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Does Anxiety Get Worse With Age?

Katelyn Hagerty

Reviewed by Katelyn Hagerty, FNP

Written by Geoffrey Whittaker

Published 06/01/2023

Does anxiety get worse with age? You’re not the first person to wonder this.

Anxiety isn’t something that just goes away on its own — most people understand that. Only with time, practice and the support of a mental health professional can you deal with anxiety disorders and other mental health conditions. 

But if it doesn’t get better over time on its own, can the opposite happen? And if so, why does anxiety get worse with age?

Most things do get worse with age, as you’re probably aware. You’re also probably aware of mental health conditions like dementia, which tend to affect people as they age.

While dementia isn’t a normal part of aging (the normal stuff includes weakening muscles, stiffening arteries and bones becoming more brittle), it’s an example of what bad things could begin to happen to the brain over time.

But anxiety is quite different from dementia and other age-related illnesses. It doesn’t have to get worse with age, the same way a houseplant doesn’t have to die.

To prevent a houseplant from dying, though, it needs to be cared for properly and regularly.

Let’s start with some basics about anxiety.

Anxiety is a feeling of uncertainty or fear about a perceived danger. It’s a healthy system when it’s functioning normally, but excessive anxiety can become a disorder if it affects your ability to perform in daily life.

Anxiety disorders can occur at any time in your life. Certain things can increase your risk of developing an anxiety disorder, which is why they can happen in childhood, adolescence, adulthood and even in your older years.

The types of anxiety disorders you’re likely to get change based on your age. In fact, anxiety disorders that tend to trigger more severe physical responses (think panic attacks) are typically more common in youth and middle age than in later years, according to most literature. This includes disorders like panic disorder

The hypothesis is that anxiety is ultimately an autonomic — or involuntary — response system. As we get older, our autonomic systems are less responsive, and ones like the fight-or-flight response are less engaged.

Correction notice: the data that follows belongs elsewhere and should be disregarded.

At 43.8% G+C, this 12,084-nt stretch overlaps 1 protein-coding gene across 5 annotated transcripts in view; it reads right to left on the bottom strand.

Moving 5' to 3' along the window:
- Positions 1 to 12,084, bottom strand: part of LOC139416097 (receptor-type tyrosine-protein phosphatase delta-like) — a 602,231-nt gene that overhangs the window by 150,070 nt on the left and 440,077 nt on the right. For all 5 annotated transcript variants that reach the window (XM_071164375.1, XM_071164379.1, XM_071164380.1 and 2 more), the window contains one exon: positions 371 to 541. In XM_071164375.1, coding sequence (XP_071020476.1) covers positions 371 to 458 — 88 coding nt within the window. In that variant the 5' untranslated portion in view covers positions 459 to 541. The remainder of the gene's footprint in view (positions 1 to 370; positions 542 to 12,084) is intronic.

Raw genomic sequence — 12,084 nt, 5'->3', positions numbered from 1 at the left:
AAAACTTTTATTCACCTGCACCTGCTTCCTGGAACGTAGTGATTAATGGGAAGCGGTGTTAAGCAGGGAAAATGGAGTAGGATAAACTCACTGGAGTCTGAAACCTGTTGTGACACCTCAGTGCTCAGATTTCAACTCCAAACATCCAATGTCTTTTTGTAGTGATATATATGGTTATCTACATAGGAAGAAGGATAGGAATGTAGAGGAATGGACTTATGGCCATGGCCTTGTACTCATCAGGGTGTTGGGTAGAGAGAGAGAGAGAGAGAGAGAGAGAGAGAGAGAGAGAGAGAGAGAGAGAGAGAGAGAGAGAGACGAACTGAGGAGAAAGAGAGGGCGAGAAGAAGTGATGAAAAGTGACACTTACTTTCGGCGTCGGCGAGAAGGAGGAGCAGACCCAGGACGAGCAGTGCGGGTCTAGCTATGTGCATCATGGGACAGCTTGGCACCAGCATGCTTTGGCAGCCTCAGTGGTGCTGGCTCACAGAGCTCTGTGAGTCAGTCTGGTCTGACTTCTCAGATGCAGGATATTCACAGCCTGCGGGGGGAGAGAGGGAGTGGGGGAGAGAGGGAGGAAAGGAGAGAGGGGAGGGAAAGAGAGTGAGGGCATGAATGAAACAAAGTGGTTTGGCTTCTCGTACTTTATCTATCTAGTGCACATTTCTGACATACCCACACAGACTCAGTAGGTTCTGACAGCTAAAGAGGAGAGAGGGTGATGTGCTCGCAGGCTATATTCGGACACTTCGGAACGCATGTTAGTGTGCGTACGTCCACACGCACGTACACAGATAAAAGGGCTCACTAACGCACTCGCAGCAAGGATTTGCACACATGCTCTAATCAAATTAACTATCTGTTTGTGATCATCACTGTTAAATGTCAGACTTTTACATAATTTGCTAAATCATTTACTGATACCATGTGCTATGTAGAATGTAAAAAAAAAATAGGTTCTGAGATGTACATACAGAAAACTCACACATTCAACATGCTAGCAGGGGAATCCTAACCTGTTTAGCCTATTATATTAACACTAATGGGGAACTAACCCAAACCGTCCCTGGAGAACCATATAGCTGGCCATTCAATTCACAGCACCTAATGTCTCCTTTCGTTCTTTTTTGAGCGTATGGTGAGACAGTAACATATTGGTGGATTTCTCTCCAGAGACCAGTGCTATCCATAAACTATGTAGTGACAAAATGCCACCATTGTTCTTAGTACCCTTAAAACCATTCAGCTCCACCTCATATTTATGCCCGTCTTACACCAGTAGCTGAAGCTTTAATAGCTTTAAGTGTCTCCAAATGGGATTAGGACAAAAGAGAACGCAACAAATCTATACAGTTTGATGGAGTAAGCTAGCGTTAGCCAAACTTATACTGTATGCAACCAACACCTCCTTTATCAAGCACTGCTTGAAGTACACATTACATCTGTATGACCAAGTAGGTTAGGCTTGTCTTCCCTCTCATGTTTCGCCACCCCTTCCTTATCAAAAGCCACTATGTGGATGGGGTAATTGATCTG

In other words, anxiety in older adults is more likely to present as worry, whereas in younger people, anxiety symptoms of panic and fear dominate.

In this way, some types of anxiety are actually worse with age. But in practice, increasing anxiety with age is an exception to the rule.

Anxiety across your lifespan is common, although prevalence rates decline later in life. Among the older population, generalized anxiety disorder (GAD) is one of the most common types of anxiety.

Just because anxiety happens most commonly to older people doesn’t necessarily mean the condition is correlated with age.

Age and anxiety aren’t actually natural bedfellows. You’re not more likely to become more anxious or more severely anxious because you’re aging. 

What’s responsible for mental health symptoms isn’t a number on your driver’s license but rather the decline in your ability to drive your body and brain effectively. Older people may also have to deal with comorbid and complicating conditions, like cognitive decline or Alzheimer’s disease, which aren’t normal parts of aging.

You’ve likely heard an older person mention these hard facts — or maybe you just saw a relatable meme about it. But if there’s one thing we can tell you, it’s that most things can get worse as we age.

Back pain? Wait ten years. Slow metabolism? Imagine what it’ll look like in another decade. Wrinkles? Preventable up to a point but unavoidable if you live a long time.

Anxiety disorders can also be tied to declining health or new health issues. So if a person is struggling with mobility, taking more medications or experiencing sleep issues, they can increase their risk of mental health issues — and anxiety is no different.

If we had to boil this down to a simple explanation, it’s this: Anxiety isn’t a foregone conclusion as we age, but a lot of the impacts of aging on our bodies and brains can increase your associated risk factors for anxiety.

What happens to your body typically mirrors what happens to your mind — take care of one, and the other will see benefits. In other words, anxiety doesn’t have to get worse with age, but it definitely can, especially if the rest of your body and mind aren’t doing so hot.

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So how much does age increase your risk of an anxiety disorder? How many people are more anxious because of their age? It’s very hard to say.

Statistics show that approximately 20 percent of people over age 55 experience mental health issues of some kind, be it depression, anxiety or something else.

Because of the increased risk of dementia and Alzheimer’s in older age (not to mention other diseases and injuries that may decrease mobility and social health), people are more likely to be at risk for mental health issues. But older people also tend to be at risk of another key issue: refusing to ask for help.

One of the biggest issues with determining if the average older person is having mental health issues like anxiety disorders is the general unwillingness to tell anyone what’s going on. Some experts believe up to 30 percent of people with depression don’t seek treatment for it. See the problem?